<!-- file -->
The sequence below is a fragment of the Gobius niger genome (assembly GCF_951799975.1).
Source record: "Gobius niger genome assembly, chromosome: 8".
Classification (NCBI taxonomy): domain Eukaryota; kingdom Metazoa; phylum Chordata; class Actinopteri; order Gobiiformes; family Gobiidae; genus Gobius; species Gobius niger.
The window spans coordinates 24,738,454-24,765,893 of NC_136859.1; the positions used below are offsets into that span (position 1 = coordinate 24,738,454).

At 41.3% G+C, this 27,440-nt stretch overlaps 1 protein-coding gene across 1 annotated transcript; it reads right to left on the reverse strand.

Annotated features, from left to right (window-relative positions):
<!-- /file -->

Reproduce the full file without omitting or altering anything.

The sequence below is a fragment of the Gobius niger genome (assembly GCF_951799975.1).
Source record: "Gobius niger genome assembly, chromosome: 8".
Classification (NCBI taxonomy): domain Eukaryota; kingdom Metazoa; phylum Chordata; class Actinopteri; order Gobiiformes; family Gobiidae; genus Gobius; species Gobius niger.
The window spans coordinates 24,738,454-24,765,893 of NC_136859.1; the positions used below are offsets into that span (position 1 = coordinate 24,738,454).

At 41.3% G+C, this 27,440-nt stretch overlaps 1 protein-coding gene across 1 annotated transcript; it reads right to left on the reverse strand.

Annotated features, from left to right (window-relative positions):